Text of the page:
Chef/co-owner Joshua Bitz cranks out a lavishly messy burger at Meadowlark Kitchen.
5) Meadowlark Kitchen
2705 Larimer Street
Quite the opposite of the other Lark, this newcomer — marked only by a steel-plate logo alongside its namesake bar in the RiNo neighborhood — makes a name with a saucy, salacious sandwich that starts with a sweetish brioche bun and builds to a teetering pinnacle with cheddar sauce, candied bacon, onion rings and a jiggly poached egg. Don't even attempt to pick this one up with your hands; just note as everything comes together that somehow the fresh ground beef, complements of Western Daughters Butcher Shoppe, still shines through as the focal point of all the flavors.
The making of a Denver classic at the original Park Burger.
4) Park Burger
Four Denver Locations
With some of the city's tastiest burgers now sizzling in four Denver neighborhoods — Highland, Platt Park, Hilltop and now River North — there's almost no excuse not to have sunk your choppers into a satisfying sandwich at Park Burger. Rather than misshapen monsters, the third-pound patties are pleasingly filling, even with extra toppings. The croque burger, with ham, Swiss and a fried egg, sets just the right balance of refined flavors and lunchtime overindulgence.
This is exactly the kind of place where you can get away with ordering foie gras on your burger.
3) Ste. Ellie
1553 Platte Street
Ste. Ellie earns points for its deeply meaty dry-aged beef patty and punch of pucker from a Real Dill pickle, but also because the burger comes in at a surprisingly affordable — considering the exclusive vibe of the Platte Street speakeasy — $8 ($9 if you want cheese). And while other accoutrement (house-made bacon, kimchi or a fried egg) are available, stripped down is the way to go here, unless you're up for a decadent double-down, in which case have the kitchen throw on a buttery disk of foie gras torchon and let the good times roll.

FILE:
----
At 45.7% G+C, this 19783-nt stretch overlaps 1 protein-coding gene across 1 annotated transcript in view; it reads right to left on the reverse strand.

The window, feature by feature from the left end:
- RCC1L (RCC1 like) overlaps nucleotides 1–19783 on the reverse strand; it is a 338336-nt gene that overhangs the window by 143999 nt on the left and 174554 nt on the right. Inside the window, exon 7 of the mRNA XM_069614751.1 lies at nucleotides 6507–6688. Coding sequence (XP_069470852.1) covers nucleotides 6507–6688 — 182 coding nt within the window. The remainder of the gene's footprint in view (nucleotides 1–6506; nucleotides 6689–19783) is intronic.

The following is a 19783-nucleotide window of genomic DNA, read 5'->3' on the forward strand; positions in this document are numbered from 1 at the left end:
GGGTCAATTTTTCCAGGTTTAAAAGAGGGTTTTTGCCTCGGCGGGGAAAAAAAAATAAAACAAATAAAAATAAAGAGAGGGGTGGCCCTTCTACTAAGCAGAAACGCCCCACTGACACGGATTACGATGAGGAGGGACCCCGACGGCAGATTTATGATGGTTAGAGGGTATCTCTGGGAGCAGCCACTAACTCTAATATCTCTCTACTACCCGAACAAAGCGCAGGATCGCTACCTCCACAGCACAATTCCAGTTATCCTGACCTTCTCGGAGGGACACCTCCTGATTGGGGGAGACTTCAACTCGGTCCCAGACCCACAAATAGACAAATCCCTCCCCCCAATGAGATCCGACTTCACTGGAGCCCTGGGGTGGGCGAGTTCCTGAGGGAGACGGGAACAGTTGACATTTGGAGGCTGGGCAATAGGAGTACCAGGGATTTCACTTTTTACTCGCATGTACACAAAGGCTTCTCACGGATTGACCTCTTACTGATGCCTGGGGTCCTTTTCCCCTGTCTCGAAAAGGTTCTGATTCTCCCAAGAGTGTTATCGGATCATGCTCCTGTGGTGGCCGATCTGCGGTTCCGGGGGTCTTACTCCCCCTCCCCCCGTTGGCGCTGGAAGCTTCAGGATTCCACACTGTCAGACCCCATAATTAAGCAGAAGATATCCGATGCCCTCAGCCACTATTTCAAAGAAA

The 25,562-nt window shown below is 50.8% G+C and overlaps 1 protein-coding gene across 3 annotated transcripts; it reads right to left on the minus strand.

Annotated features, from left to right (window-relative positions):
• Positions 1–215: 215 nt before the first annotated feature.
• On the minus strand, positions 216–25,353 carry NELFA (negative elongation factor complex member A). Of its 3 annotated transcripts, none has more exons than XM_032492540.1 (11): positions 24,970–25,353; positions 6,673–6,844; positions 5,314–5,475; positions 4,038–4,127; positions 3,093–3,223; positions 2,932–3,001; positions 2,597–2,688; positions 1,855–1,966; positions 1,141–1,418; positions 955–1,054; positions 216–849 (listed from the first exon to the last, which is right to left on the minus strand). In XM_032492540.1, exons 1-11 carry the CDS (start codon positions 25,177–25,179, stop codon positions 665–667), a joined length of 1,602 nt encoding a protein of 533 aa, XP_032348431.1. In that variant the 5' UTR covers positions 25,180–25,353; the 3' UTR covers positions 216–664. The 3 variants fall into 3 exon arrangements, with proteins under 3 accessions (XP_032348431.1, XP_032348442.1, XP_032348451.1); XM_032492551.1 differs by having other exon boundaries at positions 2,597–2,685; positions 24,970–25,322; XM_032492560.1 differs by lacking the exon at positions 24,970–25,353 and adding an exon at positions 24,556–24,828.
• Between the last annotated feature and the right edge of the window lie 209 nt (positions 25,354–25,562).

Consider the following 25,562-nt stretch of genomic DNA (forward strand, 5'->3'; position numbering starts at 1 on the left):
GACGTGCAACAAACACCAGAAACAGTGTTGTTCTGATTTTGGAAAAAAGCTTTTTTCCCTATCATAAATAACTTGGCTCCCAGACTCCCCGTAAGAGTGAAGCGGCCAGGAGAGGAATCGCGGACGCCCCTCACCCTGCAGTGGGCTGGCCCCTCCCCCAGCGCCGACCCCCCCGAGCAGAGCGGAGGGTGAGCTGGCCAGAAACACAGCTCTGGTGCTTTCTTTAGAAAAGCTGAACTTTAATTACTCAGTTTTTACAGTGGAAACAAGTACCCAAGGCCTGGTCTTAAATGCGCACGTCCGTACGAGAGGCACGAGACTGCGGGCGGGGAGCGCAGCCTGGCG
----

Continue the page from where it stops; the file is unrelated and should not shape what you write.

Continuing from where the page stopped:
TAG does ridiculous constructions too, but the simpler creations shine.
2) TAG Burger Bar
1222 Madison Street
TAG's burger list ranges from the stripped down Old School to the exercise in excess Andrew Jackson (with shaved black truffles, the meat of three different animals plus an egg and brie); we recommend something in the middle to let the Angus beef, with the requested temperature always dialed in, speak for itself while getting just the right boost from restaurateur Troy Guard's penchant for tasty toppings. The Congress Park does it for us, not only because it's named for the quaint neighborhood where the restaurant resides, but because the kitchen's piquant guacamole and tangy Buffalo mayo team up as a fun an messy duo that brings out the best in the beef.
A half-pound patty plus a layer of Italian beef makes the Ditka burger a seriously hefty sandwich.
1) Jimmy's Urban Bar & Grill
1530 Blake Street
While heavyweight burgers can often skew toward stupid, Jimmy's Ditka burger manages to be unapologetically beefy while remaining surprisingly smart and balanced. Jimmy's channels Chicago bar food brilliantly, so it's no wonder the classic Italian beef sandwich translates so well into burger form at this downtown tribute to the Windy City. Juicy slices of slow-roasted beef top a hand-made, half-pound patty, but a fistful of tangy giardiniera lightens the load and pungent provolone adds extra punch. For its knockout Ditka burger, Jimmy's wins this year's Best Hamburger.